Existing-home sales had a rough 2006 fourth quarter according to figures released Thursday by the National Association of Realtors.

Total existing-home sales including single-family houses, condos, townhouses, and coops were at a seasonally adjusted annual rate of 6.24 million units during the quarter. This is 10.1 percent off the pace of sales in the fourth quarter of 2005.

The downturn was wide-spread, affecting 40 states. Six states showed an increase of sales year-over-year, one state was unchanged, and sufficient data was not lacking from three other states.

Indiana had the biggest sales increase; existing homes sold at a pace 13.7 percent above the last quarter of 2005. Second was Arkansas which showed an 11.1 percent improvement and Texas, with sales running 6.22 percent ahead of one year ago was third.

Prices nationwide were also down. The median existing home price nationwide was $219,300, 2.7 percent lower than the median in the fourth quarter of 2005.

The largest price increase for single family houses was the Atlantic City, NJ areas where the median price of $339,800 represented an increase of 25.9 percent over the fourth quarter of 2005. Salt Lake City was second with a gain of 22.7 percent to $223,600.

Condo prices now are at a median of $220,900, 2.1 percent lower than in the fourth quarter of 2005. Prices increased in 31 metro areas and seven of those had double digit increases but in 27 metro areas prices declined.

Strong condo prices were evident in Wichita, Kansas, San Francisco/Oakland/Fremont and in much of Southern California.

On a more local level overall existing home sales and median prices were down in every region:

Region Northeast South Midwest West
Sales 10.4 million 2.49 million 1.43 million 1.23 million
% Sales Change -6.6% -8.5% -8.6% -17.8%
Median Price $274,600 $181,700 $161,800 $355,100
% Price Change -2.5 -3.7 -4.2 0.4

The best performing metro areas price-wise were (after national leaders listed above), Pittsfield, MA in the Northeast, Beaumont-Port Arthur, Texas in the South; Davenport-Moline-Rock Island, Iowa in the Midwest; and Salem, Oregon in the West.

David Lereah, NAR's chief economist stated that the fourth quarter would be the bottom for the current housing cycle. "This information confirms 2006 was the year of contraction, and hopefully the fourth quarter was the bottom of this current business cycle. Home sales are leveling at historically high levels, and examination of data within the quarter shows home prices stabilizing toward the end. When we get the figures for the spring I expect to see a discernable improvement in both sales and prices."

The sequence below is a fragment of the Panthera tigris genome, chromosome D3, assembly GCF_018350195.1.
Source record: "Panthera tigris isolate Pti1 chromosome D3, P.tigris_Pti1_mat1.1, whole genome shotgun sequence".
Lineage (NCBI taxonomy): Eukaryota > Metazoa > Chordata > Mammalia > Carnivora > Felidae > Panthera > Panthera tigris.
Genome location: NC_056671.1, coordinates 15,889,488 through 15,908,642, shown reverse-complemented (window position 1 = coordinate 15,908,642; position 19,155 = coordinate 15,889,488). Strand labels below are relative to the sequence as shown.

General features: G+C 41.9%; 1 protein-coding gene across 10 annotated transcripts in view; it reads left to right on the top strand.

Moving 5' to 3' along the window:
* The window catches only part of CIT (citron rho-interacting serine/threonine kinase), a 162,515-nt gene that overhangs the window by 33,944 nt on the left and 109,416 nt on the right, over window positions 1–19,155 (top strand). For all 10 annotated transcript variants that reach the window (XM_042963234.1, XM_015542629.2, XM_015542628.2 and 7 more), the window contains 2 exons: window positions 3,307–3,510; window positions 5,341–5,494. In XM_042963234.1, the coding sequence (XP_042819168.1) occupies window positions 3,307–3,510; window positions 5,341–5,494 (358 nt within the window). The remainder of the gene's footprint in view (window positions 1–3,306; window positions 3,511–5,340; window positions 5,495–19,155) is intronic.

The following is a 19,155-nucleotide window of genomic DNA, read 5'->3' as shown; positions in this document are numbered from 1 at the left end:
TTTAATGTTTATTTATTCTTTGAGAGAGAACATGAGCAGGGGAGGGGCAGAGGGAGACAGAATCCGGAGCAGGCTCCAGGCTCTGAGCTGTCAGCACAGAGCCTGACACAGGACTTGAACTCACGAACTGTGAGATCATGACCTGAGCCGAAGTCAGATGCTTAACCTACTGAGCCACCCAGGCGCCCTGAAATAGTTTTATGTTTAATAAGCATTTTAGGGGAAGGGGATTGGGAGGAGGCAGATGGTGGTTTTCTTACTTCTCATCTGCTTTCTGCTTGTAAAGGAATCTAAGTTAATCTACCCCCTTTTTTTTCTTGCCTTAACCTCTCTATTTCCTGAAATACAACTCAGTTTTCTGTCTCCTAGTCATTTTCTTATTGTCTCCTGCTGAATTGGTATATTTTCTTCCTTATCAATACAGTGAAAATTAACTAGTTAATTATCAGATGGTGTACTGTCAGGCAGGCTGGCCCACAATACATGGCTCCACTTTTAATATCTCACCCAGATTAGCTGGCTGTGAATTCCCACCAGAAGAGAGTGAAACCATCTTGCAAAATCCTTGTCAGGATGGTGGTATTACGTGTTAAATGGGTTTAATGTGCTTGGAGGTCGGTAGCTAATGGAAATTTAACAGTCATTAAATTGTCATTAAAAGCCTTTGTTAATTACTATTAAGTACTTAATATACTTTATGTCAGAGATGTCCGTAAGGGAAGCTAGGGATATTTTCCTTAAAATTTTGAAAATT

But did you notice a trend in the figures reported above? Not only is Lehreah's forecast typically optimistic, but while the report did say that sales were down or prices fell in this region or that, the only specific areas which were mentioned (Salt Lake, Pittsfield, Port Arthur) were where sales improved or prices were up. The report went so far as to fall back on reporting that typical sellers in metropolitan areas "experienced healthy gains on the value of their homes over the last five years in almost all 131 available areas, even in areas with recent price declines." Yeah, we know. It was called "the bubble."

If the market appears to be bad in your state, we are sorry we cannot tell you where you are vis-�-vis the overall statistics. If the situation in your area improved in terms of sales or price appreciation, NAR trumpeted that information but if your metro area or state is in trouble you will have to learn about it elsewhere. Perhaps we can tell you when the quarterly same house report from the Office of Federal Housing Enterprise Oversight is issued later this month.

NAR stands to lose credibility unless it also loses its Pollyanna approach to reporting the data for which it pretty much holds a monopoly. Realtors and by extension their customers and clients, rely on this information to price homes and set business strategy. It is time that NAR bites the bullet and get real about the full measure of statistics it collects. It is a public service to do so and even the most transparent of cover-ups eventually has drastic consequences.